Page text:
I haven’t any culture shock yet, though 7,547.76 km lay between my last home and this one (as the crow flies); the only thing I haven’t effortlessly taken in stride is the quality of the light. Namely, the unanticipated lack of it.
I sat in a pub, plate full of lamb and vegetable mash on the table, one of my longest friendships across the table, the city outside drained of colour, all neon and reflected halogen, the shine of artificial lights on wet pavement, sky suddenly black, and felt we were a peculiar form of vampire. (No wonder this place is so thick with myths.)
England is North. Very North. More North than I had weighed in my mind. On some level, I understood London (51°30′N) to be around the latitudinal level of Edmonton (53°32′N), but I did not truly internalize what that would do to the sun. When it shines, appearing as it does around 7 am or so, it is weak and watery and near the horizon and glares in your eyes when you face South with a peculiar orange gold. The blaze of noon does not exist, even on the most crisp of blue sky autumn days, and it is full dark by 4 pm, despite the solstice being a month away.
The only other thing I speculate that I will have to consciously adapt to is the level of current that runs through the local wires. Don’t mistake me, I’ve already bought the appropriate cord for my laptop and have adapters for the rest of my electronics. It is a matter of transhumanism, purely.
The voltage here is so much higher than I find myself fighting the desire to flinch every time I need to interact with a power outlet.
For the uninitiated, the sensation electricity creates to those with implanted neodymium magnets is that of a danger reflex, which I have been finding unexpected, but seem to share with others. For example, the magnet in my hand vibrates when I reach for my electric toothbrush, sitting as it does next to an active socket, and loudly signals risk, peril, stop, don’t! And Divide told me of something similar, that he found himself reflexively curling his hand behind his back in a protective gesture when he was in the power room at ALTspace in Seattle. (For bonus points: My generation of neodymium implant is several orders of magnitude more powerful than his, too). It’s uncomfortable and profoundly provokes a very physical sense of unease. None of us flinch away from other magnets, though, even those of the opposite polarity. In my experience, only high voltage stimulates the warning. Has anyone found an explanation? Why are some of the signals interpreted as dangerous, while some are not? I haven’t reached out to others about it yet.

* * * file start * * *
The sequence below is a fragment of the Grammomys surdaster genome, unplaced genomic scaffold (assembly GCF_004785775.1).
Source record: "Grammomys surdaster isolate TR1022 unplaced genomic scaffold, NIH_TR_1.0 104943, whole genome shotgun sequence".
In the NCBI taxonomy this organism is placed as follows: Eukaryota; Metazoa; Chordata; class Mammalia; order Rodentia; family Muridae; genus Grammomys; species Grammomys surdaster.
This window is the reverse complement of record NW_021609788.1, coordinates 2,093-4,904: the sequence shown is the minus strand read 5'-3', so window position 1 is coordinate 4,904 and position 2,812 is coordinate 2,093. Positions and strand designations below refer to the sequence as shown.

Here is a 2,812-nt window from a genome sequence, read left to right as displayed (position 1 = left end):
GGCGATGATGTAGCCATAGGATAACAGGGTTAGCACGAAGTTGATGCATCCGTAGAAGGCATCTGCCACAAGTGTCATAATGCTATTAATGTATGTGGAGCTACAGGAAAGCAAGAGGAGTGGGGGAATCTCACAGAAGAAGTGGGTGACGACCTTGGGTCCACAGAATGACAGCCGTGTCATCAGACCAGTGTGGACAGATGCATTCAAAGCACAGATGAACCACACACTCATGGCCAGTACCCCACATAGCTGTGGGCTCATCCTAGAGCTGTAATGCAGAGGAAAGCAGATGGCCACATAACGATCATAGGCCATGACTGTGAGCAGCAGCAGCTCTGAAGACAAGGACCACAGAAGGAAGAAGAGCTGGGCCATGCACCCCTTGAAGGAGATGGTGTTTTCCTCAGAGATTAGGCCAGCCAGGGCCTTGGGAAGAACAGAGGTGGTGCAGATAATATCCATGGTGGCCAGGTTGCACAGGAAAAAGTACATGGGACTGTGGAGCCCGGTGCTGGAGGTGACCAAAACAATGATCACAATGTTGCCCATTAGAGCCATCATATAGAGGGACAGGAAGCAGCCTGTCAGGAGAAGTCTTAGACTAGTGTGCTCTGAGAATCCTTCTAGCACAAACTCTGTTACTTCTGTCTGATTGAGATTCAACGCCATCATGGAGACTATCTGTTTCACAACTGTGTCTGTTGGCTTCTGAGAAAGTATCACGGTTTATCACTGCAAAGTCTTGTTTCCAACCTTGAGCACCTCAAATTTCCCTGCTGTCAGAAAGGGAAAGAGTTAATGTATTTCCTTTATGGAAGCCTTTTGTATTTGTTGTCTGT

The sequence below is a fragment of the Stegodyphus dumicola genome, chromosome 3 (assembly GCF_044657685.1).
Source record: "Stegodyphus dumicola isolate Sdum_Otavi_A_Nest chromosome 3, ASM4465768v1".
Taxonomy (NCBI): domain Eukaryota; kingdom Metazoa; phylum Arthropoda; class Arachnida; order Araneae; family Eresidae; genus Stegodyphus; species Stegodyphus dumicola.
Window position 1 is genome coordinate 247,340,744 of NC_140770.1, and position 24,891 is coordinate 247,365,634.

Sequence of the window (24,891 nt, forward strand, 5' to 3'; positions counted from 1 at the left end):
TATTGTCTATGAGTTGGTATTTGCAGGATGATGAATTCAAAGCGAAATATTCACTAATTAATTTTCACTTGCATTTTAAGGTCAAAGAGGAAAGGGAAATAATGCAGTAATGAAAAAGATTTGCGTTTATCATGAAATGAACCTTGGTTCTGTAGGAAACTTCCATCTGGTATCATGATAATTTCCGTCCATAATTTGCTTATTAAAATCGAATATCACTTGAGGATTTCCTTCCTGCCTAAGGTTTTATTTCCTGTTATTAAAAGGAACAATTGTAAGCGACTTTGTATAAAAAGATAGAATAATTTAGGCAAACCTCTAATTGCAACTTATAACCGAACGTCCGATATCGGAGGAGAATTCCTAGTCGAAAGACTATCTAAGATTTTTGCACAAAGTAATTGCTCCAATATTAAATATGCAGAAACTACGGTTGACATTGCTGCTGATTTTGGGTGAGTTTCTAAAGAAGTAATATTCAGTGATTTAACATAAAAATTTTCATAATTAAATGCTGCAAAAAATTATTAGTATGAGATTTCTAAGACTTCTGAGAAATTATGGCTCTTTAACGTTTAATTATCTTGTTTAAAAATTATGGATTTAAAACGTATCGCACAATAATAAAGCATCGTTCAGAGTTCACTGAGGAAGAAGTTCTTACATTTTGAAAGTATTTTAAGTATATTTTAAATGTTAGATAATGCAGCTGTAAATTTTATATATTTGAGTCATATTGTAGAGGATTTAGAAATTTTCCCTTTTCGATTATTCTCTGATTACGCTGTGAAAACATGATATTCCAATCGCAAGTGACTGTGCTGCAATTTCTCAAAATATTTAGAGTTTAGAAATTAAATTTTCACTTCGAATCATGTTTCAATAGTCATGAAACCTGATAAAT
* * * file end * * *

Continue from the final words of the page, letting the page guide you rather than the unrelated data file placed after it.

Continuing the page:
While the incision has been mending very nicely, I remain inquisitive about the process as my body continues to adapt and naturalize the embedded magnet. It doesn’t appear to be rejecting, the area isn’t sore, and it’s unlikely it will scar, but there is one last thing I’m finding very curious. My magnet has moved a significant distance since it was implanted. It is not in the tip of my finger anymore, but halfway down the first joint, an entire centimeter from where it had been placed.
It’s conceivable this happened when I foolishly caught the handle of a falling basket full of groceries with that finger a few weeks ago, back in Canada. (Other stupid things I have caught from the air without thinking: knives, scissors, sewing needles, a red hot piece of nearly molten metal, broken glass, a wild mouse. I am not a clever ninja.) The pain of it, though not sharp, brought me literally to my knees. At the time, I chalked it up to the freshness of the surgery, but presumably the impact shoved the magnet underneath the fat pad, along the surface of the muscles of my finger, to where it is today.
I can’t think of why else it would have migrated. The soft impacts of typing, though daily, are mostly absorbed by my long fingernails and I’ve never heard of anyone else having their magnet move, except when the earlier generation (and flatter) ones would flip or were rejected from the body and migrated to the surface like a metal splinter. The technology is relatively recent, (my friend Todd was the first to be implanted in 2004), and still very gray-market/DIY, so I don’t know if there’s an exact science to the fingertip placement yet, which creates the question: Should I move it back or leave it?
Either way, whether this is an ordinary thing for an implanted object to do in a finger or if the movement is due to banging it, I’m paying more attention to it than I otherwise would have, not because I’m worried, but because I don’t want reason to be. And, seriously, the voltage here. Sheesh.